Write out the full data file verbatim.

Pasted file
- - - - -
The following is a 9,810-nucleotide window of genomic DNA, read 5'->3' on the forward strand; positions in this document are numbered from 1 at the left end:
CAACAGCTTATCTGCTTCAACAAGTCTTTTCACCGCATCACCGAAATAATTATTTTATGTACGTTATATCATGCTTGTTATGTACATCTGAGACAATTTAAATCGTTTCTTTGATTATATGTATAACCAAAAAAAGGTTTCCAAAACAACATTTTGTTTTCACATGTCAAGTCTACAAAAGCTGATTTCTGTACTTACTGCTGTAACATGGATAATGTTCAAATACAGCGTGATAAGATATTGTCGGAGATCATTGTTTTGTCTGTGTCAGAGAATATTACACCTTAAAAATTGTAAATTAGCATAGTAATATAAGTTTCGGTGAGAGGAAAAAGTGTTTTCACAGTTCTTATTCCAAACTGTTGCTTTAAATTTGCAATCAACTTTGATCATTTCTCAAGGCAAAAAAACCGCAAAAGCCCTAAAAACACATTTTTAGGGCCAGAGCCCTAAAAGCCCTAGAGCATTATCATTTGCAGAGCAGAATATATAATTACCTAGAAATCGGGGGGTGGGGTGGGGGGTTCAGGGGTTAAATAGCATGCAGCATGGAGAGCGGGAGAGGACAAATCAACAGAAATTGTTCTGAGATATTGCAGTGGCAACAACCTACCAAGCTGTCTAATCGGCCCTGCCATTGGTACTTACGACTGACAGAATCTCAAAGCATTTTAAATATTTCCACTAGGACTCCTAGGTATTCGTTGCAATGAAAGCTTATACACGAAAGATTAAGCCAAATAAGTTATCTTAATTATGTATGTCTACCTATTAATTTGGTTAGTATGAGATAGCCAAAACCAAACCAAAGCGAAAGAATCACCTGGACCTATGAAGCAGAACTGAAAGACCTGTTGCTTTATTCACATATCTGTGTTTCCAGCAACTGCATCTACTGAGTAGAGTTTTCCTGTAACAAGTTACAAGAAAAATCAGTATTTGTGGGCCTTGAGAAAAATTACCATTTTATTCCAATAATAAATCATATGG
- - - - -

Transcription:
The following is a 9,810-nucleotide window of genomic DNA, read 5'->3' on the forward strand; positions in this document are numbered from 1 at the left end:
CAACAGCTTATCTGCTTCAACAAGTCTTTTCACCGCATCACCGAAATAATTATTTTATGTACGTTATATCATGCTTGTTATGTACATCTGAGACAATTTAAATCGTTTCTTTGATTATATGTATAACCAAAAAAAGGTTTCCAAAACAACATTTTGTTTTCACATGTCAAGTCTACAAAAGCTGATTTCTGTACTTACTGCTGTAACATGGATAATGTTCAAATACAGCGTGATAAGATATTGTCGGAGATCATTGTTTTGTCTGTGTCAGAGAATATTACACCTTAAAAATTGTAAATTAGCATAGTAATATAAGTTTCGGTGAGAGGAAAAAGTGTTTTCACAGTTCTTATTCCAAACTGTTGCTTTAAATTTGCAATCAACTTTGATCATTTCTCAAGGCAAAAAAACCGCAAAAGCCCTAAAAACACATTTTTAGGGCCAGAGCCCTAAAAGCCCTAGAGCATTATCATTTGCAGAGCAGAATATATAATTACCTAGAAATCGGGGGGTGGGGTGGGGGGTTCAGGGGTTAAATAGCATGCAGCATGGAGAGCGGGAGAGGACAAATCAACAGAAATTGTTCTGAGATATTGCAGTGGCAACAACCTACCAAGCTGTCTAATCGGCCCTGCCATTGGTACTTACGACTGACAGAATCTCAAAGCATTTTAAATATTTCCACTAGGACTCCTAGGTATTCGTTGCAATGAAAGCTTATACACGAAAGATTAAGCCAAATAAGTTATCTTAATTATGTATGTCTACCTATTAATTTGGTTAGTATGAGATAGCCAAAACCAAACCAAAGCGAAAGAATCACCTGGACCTATGAAGCAGAACTGAAAGACCTGTTGCTTTATTCACATATCTGTGTTTCCAGCAACTGCATCTACTGAGTAGAGTTTTCCTGTAACAAGTTACAAGAAAAATCAGTATTTGTGGGCCTTGAGAAAAATTACCATTTTATTCCAATAATAAATCATATGG